The Historical Commission would administer this bylaw, and there was agreement among the Planning Board members that the commission needs to be fortified because the bylaw will make the commission more active.
The board voted unanimously in support of this bylaw.
The town planner, Gil Hilario, presented information to the board about the FEMA Community Rating System (CRS) program that provides a discount to taxpayers on their flood insurance policy. Of the 2,336 homes in Marion, 497 are required to carry additional flood insurance which, as Collings pointed out, is roughly 20% of the town.
In order to qualify for the discount, municipalities must perform flood mitigation activities, which can include public outreach or bylaws pertaining to construction in flood-prone areas.
Collings spoke vociferously in favor of pursuing this program, urging the board to aggressively go after mitigation activities that would provide credits for the program and subsequently benefit the taxpayers.
Saltonstall asked if there was a downside, to which Hilario replied that there would be record keeping and annual recertification, which could be time consuming.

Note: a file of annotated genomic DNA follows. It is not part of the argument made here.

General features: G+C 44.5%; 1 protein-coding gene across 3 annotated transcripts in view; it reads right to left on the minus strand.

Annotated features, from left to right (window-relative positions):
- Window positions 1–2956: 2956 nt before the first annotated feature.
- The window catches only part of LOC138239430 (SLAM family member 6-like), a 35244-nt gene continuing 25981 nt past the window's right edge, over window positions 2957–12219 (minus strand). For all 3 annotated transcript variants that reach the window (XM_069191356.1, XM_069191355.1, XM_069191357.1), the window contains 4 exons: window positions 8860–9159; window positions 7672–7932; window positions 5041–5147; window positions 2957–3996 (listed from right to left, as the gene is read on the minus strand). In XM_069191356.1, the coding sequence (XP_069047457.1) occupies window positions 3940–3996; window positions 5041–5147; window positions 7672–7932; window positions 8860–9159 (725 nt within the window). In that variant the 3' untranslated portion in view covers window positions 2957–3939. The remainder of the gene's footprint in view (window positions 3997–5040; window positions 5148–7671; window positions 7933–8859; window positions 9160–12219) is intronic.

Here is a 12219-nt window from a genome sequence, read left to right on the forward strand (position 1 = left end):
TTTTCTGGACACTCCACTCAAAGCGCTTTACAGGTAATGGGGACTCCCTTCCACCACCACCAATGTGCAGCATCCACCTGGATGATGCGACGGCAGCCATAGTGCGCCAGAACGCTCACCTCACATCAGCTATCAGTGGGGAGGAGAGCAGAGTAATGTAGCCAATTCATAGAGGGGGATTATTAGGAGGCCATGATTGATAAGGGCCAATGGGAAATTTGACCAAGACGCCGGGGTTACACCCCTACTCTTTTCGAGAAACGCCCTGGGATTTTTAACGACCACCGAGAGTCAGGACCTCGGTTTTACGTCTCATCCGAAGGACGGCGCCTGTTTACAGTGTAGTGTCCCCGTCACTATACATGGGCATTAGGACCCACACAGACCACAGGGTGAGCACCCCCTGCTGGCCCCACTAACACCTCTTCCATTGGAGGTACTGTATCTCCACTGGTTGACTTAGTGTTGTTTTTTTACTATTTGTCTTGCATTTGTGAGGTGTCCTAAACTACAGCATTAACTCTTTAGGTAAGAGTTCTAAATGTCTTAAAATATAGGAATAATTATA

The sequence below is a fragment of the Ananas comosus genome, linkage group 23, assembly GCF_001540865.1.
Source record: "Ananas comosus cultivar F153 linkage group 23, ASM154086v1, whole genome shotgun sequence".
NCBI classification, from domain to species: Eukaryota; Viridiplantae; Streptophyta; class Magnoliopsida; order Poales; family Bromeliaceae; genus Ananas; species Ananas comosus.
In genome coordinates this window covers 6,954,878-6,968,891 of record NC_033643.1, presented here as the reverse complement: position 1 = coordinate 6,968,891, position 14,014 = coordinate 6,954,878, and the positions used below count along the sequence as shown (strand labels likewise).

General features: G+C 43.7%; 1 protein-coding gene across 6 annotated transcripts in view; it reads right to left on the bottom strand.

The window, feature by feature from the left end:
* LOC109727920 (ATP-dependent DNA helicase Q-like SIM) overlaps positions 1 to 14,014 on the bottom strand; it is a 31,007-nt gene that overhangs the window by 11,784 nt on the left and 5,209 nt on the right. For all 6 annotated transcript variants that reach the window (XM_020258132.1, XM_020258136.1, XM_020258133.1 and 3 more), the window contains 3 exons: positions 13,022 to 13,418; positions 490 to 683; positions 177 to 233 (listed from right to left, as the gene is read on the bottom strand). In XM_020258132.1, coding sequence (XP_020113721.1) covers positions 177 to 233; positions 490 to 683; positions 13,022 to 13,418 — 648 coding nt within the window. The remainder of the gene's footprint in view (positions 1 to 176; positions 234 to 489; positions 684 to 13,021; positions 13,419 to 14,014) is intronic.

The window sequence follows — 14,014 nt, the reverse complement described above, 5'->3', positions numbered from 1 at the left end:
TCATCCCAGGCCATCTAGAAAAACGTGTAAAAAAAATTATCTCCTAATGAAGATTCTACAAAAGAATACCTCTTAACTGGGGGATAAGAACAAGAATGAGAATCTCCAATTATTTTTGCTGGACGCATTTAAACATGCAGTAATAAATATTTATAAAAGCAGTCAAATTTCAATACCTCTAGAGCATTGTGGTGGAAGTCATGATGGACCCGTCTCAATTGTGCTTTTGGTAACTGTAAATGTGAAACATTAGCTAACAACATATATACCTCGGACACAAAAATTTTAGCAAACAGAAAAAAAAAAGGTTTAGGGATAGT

Francis suggested that Collings spearhead a group, possibly under the auspices of the Master Plan Implementation Committee, to research the “low-hanging fruit” and other activities the Town could do to qualify for this program.
This was Jennifer Francis’ last Planning Board meeting. Chairperson Eileen Marum announced Francis has been nominated for an award by SRPEDD for her exceptional leadership and efforts on behalf of the community. In response, Francis said she was “very, very pleased to be nominated.”
“…And I am in good company since Norm Hills received this award a few years ago – we must be doing something right in Marion … I am so glad we have been able to accomplish so much and move us forward.”
The next meeting of the Marion Planning Board is scheduled for May 21at 7:00 pm at the Marion Town House.
Marion Planning Board
By Sarah French Storer